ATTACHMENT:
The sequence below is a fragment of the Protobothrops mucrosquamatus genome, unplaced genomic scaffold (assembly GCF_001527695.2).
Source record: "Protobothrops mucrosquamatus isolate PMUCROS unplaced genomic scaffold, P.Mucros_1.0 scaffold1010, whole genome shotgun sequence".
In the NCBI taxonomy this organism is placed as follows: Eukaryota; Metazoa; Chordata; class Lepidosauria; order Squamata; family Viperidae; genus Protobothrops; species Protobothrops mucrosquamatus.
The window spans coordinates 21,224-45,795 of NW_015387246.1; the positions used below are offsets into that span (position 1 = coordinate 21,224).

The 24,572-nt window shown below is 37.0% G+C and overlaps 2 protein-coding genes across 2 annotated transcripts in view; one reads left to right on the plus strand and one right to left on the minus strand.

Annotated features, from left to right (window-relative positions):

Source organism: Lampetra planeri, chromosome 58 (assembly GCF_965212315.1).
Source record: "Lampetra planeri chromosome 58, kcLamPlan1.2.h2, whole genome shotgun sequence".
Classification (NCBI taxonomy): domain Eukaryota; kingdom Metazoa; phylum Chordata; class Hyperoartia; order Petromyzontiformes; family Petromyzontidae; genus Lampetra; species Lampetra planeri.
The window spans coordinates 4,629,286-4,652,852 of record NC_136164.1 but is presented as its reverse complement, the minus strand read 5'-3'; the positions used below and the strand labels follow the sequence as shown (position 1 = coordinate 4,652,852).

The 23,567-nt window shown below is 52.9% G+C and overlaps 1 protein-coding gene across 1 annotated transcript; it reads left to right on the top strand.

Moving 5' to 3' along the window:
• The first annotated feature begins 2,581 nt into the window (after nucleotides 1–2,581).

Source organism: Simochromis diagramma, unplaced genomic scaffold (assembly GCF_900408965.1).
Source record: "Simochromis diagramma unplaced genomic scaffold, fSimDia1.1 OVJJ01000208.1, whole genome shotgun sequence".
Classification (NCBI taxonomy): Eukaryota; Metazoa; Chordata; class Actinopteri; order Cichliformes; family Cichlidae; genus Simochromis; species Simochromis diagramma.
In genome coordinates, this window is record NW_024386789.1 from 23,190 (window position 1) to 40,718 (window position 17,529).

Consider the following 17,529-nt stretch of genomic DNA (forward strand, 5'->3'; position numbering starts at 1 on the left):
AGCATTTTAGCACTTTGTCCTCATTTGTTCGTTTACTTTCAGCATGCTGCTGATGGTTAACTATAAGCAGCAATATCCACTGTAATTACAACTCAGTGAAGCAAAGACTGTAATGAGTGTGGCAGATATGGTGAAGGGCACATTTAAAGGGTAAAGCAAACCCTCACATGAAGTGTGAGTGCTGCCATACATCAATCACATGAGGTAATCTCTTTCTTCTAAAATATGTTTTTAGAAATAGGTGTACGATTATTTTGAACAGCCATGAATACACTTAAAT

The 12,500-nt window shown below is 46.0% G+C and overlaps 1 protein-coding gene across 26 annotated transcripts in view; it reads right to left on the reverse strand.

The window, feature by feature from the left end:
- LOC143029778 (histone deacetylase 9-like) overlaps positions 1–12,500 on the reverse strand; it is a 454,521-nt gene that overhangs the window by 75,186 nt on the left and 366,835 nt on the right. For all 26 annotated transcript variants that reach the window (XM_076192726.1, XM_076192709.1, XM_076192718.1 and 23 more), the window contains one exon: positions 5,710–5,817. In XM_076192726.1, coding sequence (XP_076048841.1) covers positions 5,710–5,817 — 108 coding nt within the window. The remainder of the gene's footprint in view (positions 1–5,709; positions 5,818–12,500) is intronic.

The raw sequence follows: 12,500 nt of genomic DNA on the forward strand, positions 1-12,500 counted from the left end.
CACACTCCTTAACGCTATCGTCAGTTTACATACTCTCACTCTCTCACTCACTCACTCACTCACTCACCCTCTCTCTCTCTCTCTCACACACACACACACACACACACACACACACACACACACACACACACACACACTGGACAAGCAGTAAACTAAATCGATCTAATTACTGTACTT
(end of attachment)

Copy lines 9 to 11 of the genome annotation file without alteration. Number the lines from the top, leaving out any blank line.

Classification (NCBI taxonomy): domain Eukaryota; kingdom Metazoa; phylum Chordata; class Hyperoartia; order Petromyzontiformes; family Petromyzontidae; genus Lampetra; species Lampetra planeri.
The window spans coordinates 4,629,286-4,652,852 of record NC_136164.1 but is presented as its reverse complement, the minus strand read 5'-3'; the positions used below and the strand labels follow the sequence as shown (position 1 = coordinate 4,652,852).

The 23,567-nt window shown below is 52.9% G+C and overlaps 1 protein-coding gene across 1 annotated transcript; it reads left to right on the top strand.